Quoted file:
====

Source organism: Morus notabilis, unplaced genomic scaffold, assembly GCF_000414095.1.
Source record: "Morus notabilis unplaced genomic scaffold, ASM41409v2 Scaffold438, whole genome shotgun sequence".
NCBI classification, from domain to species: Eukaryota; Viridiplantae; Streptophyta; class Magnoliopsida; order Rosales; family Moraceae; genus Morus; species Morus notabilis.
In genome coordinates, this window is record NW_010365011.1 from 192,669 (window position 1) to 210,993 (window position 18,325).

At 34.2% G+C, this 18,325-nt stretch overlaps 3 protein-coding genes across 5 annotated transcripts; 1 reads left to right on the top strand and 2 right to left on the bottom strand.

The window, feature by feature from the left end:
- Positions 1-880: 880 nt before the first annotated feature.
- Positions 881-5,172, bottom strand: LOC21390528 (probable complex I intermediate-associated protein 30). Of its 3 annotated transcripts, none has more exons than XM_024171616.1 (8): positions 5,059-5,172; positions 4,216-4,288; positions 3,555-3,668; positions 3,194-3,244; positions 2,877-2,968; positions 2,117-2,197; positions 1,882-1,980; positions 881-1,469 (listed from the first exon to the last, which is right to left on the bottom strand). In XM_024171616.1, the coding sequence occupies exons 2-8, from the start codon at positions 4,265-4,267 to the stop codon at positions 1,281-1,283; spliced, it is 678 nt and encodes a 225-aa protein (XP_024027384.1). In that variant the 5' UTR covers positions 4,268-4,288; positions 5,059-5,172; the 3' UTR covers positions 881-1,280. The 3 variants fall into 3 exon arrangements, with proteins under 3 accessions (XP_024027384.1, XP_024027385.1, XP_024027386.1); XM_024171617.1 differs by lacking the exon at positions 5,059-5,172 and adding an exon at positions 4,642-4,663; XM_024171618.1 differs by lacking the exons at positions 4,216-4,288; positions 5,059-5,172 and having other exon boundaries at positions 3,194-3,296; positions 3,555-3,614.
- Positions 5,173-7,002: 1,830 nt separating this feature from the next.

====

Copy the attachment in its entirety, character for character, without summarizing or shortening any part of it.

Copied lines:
Source organism: Morus notabilis, unplaced genomic scaffold, assembly GCF_000414095.1.
Source record: "Morus notabilis unplaced genomic scaffold, ASM41409v2 Scaffold438, whole genome shotgun sequence".
NCBI classification, from domain to species: Eukaryota; Viridiplantae; Streptophyta; class Magnoliopsida; order Rosales; family Moraceae; genus Morus; species Morus notabilis.
In genome coordinates, this window is record NW_010365011.1 from 192,669 (window position 1) to 210,993 (window position 18,325).

At 34.2% G+C, this 18,325-nt stretch overlaps 3 protein-coding genes across 5 annotated transcripts; 1 reads left to right on the top strand and 2 right to left on the bottom strand.

The window, feature by feature from the left end:
- Positions 1-880: 880 nt before the first annotated feature.
- Positions 881-5,172, bottom strand: LOC21390528 (probable complex I intermediate-associated protein 30). Of its 3 annotated transcripts, none has more exons than XM_024171616.1 (8): positions 5,059-5,172; positions 4,216-4,288; positions 3,555-3,668; positions 3,194-3,244; positions 2,877-2,968; positions 2,117-2,197; positions 1,882-1,980; positions 881-1,469 (listed from the first exon to the last, which is right to left on the bottom strand). In XM_024171616.1, the coding sequence occupies exons 2-8, from the start codon at positions 4,265-4,267 to the stop codon at positions 1,281-1,283; spliced, it is 678 nt and encodes a 225-aa protein (XP_024027384.1). In that variant the 5' UTR covers positions 4,268-4,288; positions 5,059-5,172; the 3' UTR covers positions 881-1,280. The 3 variants fall into 3 exon arrangements, with proteins under 3 accessions (XP_024027384.1, XP_024027385.1, XP_024027386.1); XM_024171617.1 differs by lacking the exon at positions 5,059-5,172 and adding an exon at positions 4,642-4,663; XM_024171618.1 differs by lacking the exons at positions 4,216-4,288; positions 5,059-5,172 and having other exon boundaries at positions 3,194-3,296; positions 3,555-3,614.
- Positions 5,173-7,002: 1,830 nt separating this feature from the next.